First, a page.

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Old February 6, 2013, 11:03 AM   #14
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Join Date: May 27, 2007
Posts: 5,075
Slamfire--So if powder is stored in the original container and kept below 72 degrees F is autoignition a risk? I have some Blue Dot and 4350 that is coming on 10 years old. Also a couple of cans of old H4895 that may be pushing 30 years old, and were probably kept in a garage for 10 years (I inherited the stuff). It looks just like new (just checked) and smells weakly of solvent. I have shot some of the rounds that were loaded back when with the 4895 and they work just fine.

I suppose a loader should routinely check all of the powder on the shelf and make sure nothing is amiss. Hate like heck to burn the house down with a $20 can of powder for being a tight a** and keeping it rather than throw it on the lawn.

This is not an easy question to answer. Literally millions are spent every year by militaries to determine if their stockpiles of smokeless propellants are good. These guys have conventions where they exchange information. There are all sorts of propellant tests. If you want to see all the different tests the military has, look at Mils Std 286 Propellants, Solid: Sampling, Examination and Testing to be found at

If you look at this UN document,
IATG 07.20 Surveillance and in-service proof

Section 7.3 “ Climatic impact on the degradation of explosives” has an interesting table 1, for how long munitions should last if exposed to heat. Should does not mean "will".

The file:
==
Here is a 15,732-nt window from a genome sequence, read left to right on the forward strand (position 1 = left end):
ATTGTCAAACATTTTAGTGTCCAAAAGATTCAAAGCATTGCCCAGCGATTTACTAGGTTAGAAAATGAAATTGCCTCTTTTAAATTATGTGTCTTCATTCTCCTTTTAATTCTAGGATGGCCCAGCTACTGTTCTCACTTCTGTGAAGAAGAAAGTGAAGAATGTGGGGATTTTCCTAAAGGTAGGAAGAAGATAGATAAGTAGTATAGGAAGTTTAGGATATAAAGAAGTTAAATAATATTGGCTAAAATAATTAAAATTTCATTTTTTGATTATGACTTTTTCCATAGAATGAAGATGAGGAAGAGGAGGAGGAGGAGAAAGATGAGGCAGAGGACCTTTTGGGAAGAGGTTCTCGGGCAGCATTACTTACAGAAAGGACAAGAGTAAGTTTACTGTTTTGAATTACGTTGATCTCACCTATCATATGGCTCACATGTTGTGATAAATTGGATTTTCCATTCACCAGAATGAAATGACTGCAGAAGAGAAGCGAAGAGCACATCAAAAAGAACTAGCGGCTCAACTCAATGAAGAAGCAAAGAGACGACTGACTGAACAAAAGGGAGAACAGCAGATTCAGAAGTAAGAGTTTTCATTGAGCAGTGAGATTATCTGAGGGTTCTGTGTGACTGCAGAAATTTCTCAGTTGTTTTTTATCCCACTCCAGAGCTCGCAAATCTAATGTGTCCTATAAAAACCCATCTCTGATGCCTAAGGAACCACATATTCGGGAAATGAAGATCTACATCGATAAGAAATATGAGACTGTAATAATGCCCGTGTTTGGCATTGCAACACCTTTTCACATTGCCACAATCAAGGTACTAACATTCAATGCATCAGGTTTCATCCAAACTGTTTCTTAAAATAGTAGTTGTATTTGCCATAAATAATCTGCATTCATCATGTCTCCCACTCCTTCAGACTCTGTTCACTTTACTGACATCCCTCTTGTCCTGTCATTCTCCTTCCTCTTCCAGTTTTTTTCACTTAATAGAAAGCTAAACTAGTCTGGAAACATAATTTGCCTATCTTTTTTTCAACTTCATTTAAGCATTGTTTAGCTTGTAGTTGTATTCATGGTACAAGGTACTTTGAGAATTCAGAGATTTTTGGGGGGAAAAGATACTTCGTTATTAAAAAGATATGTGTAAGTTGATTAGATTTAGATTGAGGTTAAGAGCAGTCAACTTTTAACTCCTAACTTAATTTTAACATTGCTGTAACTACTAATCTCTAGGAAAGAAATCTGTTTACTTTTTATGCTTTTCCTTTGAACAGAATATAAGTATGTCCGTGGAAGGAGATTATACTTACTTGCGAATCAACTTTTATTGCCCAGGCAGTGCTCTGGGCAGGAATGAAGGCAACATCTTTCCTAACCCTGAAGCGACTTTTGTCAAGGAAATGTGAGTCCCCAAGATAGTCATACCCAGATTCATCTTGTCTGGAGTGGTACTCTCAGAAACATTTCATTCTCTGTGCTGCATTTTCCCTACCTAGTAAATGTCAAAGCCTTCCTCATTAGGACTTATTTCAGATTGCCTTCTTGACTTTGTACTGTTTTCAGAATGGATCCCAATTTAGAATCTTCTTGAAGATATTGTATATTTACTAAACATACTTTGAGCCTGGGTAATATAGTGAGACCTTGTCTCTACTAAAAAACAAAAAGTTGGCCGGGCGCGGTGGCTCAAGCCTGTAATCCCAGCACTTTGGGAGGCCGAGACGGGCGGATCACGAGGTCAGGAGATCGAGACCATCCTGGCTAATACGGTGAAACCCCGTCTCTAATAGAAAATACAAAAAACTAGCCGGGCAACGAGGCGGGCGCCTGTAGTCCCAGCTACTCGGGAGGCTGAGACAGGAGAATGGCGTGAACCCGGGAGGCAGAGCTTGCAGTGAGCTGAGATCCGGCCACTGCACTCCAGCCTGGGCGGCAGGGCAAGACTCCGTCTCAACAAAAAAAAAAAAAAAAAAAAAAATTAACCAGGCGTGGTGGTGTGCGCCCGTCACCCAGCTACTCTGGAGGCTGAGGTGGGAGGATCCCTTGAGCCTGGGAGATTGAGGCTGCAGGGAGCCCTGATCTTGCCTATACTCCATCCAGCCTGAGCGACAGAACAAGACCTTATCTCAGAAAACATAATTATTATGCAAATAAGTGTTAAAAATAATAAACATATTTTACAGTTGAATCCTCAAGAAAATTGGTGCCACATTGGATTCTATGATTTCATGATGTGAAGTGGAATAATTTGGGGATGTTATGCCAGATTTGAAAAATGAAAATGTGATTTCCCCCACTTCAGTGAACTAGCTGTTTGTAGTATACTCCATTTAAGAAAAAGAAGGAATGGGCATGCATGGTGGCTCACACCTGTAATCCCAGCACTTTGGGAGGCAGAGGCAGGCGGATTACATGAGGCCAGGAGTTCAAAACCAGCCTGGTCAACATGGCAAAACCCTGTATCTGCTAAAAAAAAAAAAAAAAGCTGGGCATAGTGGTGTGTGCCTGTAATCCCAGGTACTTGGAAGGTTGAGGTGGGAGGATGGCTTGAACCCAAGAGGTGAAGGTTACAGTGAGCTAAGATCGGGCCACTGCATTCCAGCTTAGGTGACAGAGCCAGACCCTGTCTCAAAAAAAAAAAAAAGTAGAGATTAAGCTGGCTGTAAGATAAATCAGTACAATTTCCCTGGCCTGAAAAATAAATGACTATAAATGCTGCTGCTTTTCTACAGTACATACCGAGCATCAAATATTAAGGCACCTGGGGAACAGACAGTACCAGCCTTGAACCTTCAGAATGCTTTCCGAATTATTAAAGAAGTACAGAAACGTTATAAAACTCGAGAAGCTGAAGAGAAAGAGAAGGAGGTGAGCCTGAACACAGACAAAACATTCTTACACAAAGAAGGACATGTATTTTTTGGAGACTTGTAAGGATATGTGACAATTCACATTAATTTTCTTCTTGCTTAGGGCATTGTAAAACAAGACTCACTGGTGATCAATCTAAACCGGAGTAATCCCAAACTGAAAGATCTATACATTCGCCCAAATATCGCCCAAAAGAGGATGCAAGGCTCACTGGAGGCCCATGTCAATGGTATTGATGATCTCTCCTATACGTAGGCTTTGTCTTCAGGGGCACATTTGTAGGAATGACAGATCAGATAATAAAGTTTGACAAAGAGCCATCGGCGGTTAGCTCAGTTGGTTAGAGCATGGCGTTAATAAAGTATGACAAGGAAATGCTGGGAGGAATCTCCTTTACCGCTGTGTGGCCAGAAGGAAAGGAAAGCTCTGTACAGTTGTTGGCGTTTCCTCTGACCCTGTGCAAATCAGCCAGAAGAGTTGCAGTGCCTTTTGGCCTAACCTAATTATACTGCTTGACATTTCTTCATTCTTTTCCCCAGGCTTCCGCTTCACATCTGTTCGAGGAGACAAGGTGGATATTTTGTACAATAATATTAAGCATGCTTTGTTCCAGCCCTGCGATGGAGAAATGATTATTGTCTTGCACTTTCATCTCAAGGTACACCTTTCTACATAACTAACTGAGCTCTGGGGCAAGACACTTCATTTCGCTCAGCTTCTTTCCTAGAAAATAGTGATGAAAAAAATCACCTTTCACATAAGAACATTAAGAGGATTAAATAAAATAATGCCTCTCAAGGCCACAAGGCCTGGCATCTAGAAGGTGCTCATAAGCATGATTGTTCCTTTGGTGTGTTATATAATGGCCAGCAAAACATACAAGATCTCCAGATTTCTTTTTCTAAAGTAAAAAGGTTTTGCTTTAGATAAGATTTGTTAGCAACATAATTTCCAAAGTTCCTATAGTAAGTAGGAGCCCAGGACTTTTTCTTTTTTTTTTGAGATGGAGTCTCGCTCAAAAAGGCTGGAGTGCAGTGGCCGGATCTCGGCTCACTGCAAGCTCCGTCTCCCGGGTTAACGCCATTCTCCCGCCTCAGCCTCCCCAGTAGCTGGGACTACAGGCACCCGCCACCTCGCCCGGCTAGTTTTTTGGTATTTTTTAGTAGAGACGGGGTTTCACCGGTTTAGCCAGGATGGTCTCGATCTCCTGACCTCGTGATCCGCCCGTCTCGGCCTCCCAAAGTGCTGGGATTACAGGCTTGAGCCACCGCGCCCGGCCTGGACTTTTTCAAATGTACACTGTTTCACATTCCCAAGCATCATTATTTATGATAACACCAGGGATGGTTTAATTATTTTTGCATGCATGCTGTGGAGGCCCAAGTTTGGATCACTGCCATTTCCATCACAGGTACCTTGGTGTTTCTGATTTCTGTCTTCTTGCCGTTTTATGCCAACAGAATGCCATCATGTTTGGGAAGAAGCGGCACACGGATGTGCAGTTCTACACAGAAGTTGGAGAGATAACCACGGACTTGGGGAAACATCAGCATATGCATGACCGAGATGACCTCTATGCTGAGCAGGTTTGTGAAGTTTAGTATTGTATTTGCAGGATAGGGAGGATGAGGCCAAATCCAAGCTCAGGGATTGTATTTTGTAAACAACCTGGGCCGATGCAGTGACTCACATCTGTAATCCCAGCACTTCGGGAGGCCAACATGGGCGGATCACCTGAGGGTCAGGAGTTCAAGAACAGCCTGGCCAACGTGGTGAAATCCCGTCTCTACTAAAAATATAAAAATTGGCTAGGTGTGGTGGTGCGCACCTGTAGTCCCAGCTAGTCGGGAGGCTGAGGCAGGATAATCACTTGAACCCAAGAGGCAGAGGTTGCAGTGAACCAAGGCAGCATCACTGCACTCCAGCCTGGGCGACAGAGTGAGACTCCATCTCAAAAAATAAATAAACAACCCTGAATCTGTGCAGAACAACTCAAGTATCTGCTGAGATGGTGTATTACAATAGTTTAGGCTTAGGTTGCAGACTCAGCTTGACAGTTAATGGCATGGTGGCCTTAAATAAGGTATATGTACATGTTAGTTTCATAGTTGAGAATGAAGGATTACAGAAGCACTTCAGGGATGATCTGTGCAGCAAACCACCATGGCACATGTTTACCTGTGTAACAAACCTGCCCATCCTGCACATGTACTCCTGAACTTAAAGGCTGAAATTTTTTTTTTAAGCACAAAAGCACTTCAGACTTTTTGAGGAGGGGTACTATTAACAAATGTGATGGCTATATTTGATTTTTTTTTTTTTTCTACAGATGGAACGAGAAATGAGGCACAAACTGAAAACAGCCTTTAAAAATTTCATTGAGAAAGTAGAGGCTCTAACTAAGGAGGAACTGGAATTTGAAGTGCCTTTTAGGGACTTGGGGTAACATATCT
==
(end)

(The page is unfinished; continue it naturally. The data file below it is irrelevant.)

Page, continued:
When I have read and heard from insensitive munitions experts, it seems the risk of auto ignition increases with powder bulk. There is a theory that smaller ammunition (five inch shell or less) won’t auto combust in the case because the mass of metal will conduct heat rapidly enough to keep temperatures below auto ignition temps. One IM expert I know said that this is bogus, but you will see terms like “5 inch rule” in the insensitive munitions literature.

Both SAAMI and Alliant tell you to look for the gross signs of powder deterioration:

Home owners don’t own sophisticated test labs which conduct tests for chemical analysis and percentage of stabilizer in the powder. All you can do is look for gross indications that your powder has gone bad.

I recommend opening the tins/cans on occasion. The idea that powder in a sealed container won't go bad is bogus. Look and sniff. I recommend keeping powder in the original containers, I think smaller is better. Anyone pouring all their powder into five gallon drums is asking for trouble.
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